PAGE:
Lost Your Job? No Problem!

With the economy at an all-time low, we’ve seen a change in the way companies advertise their products. Ad agencies are finding creative ways to spend less on TV spots by eliminating costs like talent and flashy special effects. Value is stressed more than ever. And across the board, companies are forced to work harder than ever to get consumers to buy their products. The automotive industry is no exception.

As the economy continues to decline, car sales have hit rock bottom. With the fear of layoffs constantly looming, who wants to buy a new, expensive car, even with all the different extras dealers throw your way? As Ford spokesman Steve Kinkade said, “You can put all sorts of incentives on the hood, but it doesn’t ease the fears people have of losing their jobs.”

Since low APR and employee discounting aren’t getting cars off the lots, auto companies have to get creative to ease customers’ anxiety about the economy and make them feel comfortable buying a new car.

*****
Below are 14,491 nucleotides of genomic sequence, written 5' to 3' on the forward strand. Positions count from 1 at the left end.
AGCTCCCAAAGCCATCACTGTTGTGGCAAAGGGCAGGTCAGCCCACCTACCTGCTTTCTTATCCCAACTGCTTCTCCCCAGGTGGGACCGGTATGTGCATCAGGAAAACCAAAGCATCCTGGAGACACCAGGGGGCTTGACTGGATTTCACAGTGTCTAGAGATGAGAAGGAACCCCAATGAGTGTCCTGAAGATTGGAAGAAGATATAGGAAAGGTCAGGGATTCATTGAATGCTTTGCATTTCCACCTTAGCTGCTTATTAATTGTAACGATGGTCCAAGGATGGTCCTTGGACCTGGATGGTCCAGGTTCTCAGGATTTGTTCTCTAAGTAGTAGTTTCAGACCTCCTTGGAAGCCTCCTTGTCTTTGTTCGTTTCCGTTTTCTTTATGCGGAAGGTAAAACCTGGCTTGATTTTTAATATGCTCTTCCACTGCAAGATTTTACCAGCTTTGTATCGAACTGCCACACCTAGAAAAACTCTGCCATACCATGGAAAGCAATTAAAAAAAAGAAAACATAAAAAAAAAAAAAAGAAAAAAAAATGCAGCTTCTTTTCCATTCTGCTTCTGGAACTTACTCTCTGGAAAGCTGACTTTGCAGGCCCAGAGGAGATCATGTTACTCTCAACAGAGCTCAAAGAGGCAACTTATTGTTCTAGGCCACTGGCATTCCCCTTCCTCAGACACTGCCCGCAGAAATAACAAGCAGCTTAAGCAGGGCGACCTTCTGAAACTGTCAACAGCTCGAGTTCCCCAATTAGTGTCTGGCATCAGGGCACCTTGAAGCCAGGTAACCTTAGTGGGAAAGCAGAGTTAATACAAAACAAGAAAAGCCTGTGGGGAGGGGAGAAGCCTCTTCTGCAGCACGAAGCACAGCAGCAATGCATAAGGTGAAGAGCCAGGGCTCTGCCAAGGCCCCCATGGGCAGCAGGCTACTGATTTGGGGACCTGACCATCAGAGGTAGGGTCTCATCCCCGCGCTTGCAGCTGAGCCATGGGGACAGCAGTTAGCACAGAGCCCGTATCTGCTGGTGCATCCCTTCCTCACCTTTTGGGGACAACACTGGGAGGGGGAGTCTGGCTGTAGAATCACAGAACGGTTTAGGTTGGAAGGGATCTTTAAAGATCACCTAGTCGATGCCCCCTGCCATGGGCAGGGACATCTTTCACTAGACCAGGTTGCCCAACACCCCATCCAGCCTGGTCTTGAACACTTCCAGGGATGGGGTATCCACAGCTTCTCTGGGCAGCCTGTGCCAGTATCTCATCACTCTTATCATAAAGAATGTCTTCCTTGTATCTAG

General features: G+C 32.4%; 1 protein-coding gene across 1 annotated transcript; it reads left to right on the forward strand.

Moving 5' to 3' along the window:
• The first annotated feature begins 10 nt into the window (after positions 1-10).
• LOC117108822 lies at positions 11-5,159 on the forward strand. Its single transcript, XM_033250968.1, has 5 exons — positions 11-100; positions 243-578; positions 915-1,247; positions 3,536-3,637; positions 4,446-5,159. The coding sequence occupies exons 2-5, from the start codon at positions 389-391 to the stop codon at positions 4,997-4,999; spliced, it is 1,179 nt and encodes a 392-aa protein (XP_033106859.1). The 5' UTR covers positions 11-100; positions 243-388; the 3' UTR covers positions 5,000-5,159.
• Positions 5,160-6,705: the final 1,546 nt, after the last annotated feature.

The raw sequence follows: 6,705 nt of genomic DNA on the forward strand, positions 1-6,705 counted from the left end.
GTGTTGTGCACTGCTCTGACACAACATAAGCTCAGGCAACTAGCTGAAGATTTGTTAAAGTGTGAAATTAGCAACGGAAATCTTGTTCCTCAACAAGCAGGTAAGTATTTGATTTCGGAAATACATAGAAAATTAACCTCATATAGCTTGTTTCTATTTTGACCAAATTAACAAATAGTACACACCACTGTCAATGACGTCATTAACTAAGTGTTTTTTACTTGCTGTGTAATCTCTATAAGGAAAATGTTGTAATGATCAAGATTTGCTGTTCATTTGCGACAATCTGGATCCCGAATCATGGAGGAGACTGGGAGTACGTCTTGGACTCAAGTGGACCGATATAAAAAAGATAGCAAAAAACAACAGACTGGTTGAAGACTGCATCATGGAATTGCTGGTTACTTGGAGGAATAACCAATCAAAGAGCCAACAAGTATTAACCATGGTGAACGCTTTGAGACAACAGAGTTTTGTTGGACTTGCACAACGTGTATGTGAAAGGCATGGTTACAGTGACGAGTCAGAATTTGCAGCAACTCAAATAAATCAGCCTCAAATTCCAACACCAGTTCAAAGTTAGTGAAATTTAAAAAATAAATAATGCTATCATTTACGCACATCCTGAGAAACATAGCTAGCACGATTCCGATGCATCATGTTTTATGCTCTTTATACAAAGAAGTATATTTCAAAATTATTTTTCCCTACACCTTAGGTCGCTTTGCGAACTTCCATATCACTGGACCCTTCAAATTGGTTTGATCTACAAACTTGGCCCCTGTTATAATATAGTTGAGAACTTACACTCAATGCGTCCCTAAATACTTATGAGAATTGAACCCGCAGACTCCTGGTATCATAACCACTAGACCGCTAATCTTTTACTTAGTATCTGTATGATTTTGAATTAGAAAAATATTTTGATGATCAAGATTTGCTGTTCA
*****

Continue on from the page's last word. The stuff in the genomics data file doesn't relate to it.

A few companies are working extra hard to get wary consumers into their dealerships to buy new cars:

Hyundai promises that if you buy one of their cars and lose your job, they’ll make your payment for three months. If you still don’t have a job, no problem. You can bring the car back with no impact on your credit and walk away from negative equity for up to $7,500. The program is good for a year.

GM will make up to nine car payments of $500 each on its vehicles. The company will also cover negative equity of up to $5,000. The program runs until June 1.

Ford will cover your payments up to $700 a month for up to a year on any Ford, Lincoln or Mercury. The program runs until June 1.

Are these incentives enough to make consumers put aside their worries of layoffs and drive off the lot with shiny new vehicles? If the first quarter is any indicator, these car companies may be on to something. Through the first quarter of the year, Hyundai sales were up slightly at a time when overall new vehicle sales dropped 36.8 percent. But with mass layoffs still occurring weekly, I can’t help but think this may just catch up with them. We’ll have to wait to see how it all plays out.


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Filed under Advertising, Auto Industry, Commercials

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